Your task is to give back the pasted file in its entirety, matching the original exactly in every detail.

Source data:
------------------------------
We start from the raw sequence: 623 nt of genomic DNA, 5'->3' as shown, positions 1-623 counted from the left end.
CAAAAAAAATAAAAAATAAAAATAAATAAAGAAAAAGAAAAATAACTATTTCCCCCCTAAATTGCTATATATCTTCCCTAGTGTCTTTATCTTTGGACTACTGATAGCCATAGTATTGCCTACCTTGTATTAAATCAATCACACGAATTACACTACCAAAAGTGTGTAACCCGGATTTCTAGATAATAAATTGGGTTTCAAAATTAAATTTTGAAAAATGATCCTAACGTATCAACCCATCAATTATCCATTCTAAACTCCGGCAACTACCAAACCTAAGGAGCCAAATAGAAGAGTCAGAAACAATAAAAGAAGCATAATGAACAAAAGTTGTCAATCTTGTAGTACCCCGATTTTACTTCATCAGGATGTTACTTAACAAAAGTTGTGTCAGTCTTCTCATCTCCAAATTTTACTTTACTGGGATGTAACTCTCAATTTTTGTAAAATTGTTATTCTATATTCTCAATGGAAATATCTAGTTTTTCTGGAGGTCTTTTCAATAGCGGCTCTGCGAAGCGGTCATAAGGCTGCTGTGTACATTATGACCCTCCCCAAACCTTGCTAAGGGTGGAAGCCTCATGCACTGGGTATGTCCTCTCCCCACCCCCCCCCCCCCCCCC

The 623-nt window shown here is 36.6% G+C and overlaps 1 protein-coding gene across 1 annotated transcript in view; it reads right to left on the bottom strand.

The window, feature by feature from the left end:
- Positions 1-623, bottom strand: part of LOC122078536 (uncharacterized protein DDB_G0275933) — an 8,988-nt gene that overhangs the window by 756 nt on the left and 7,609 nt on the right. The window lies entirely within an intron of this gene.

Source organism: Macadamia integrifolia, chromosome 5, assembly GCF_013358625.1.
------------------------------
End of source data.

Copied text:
We start from the raw sequence: 623 nt of genomic DNA, 5'->3' as shown, positions 1-623 counted from the left end.
CAAAAAAAATAAAAAATAAAAATAAATAAAGAAAAAGAAAAATAACTATTTCCCCCCTAAATTGCTATATATCTTCCCTAGTGTCTTTATCTTTGGACTACTGATAGCCATAGTATTGCCTACCTTGTATTAAATCAATCACACGAATTACACTACCAAAAGTGTGTAACCCGGATTTCTAGATAATAAATTGGGTTTCAAAATTAAATTTTGAAAAATGATCCTAACGTATCAACCCATCAATTATCCATTCTAAACTCCGGCAACTACCAAACCTAAGGAGCCAAATAGAAGAGTCAGAAACAATAAAAGAAGCATAATGAACAAAAGTTGTCAATCTTGTAGTACCCCGATTTTACTTCATCAGGATGTTACTTAACAAAAGTTGTGTCAGTCTTCTCATCTCCAAATTTTACTTTACTGGGATGTAACTCTCAATTTTTGTAAAATTGTTATTCTATATTCTCAATGGAAATATCTAGTTTTTCTGGAGGTCTTTTCAATAGCGGCTCTGCGAAGCGGTCATAAGGCTGCTGTGTACATTATGACCCTCCCCAAACCTTGCTAAGGGTGGAAGCCTCATGCACTGGGTATGTCCTCTCCCCACCCCCCCCCCCCCCCCC

The 623-nt window shown here is 36.6% G+C and overlaps 1 protein-coding gene across 1 annotated transcript in view; it reads right to left on the bottom strand.

The window, feature by feature from the left end:
- Positions 1-623, bottom strand: part of LOC122078536 (uncharacterized protein DDB_G0275933) — an 8,988-nt gene that overhangs the window by 756 nt on the left and 7,609 nt on the right. The window lies entirely within an intron of this gene.

Source organism: Macadamia integrifolia, chromosome 5, assembly GCF_013358625.1.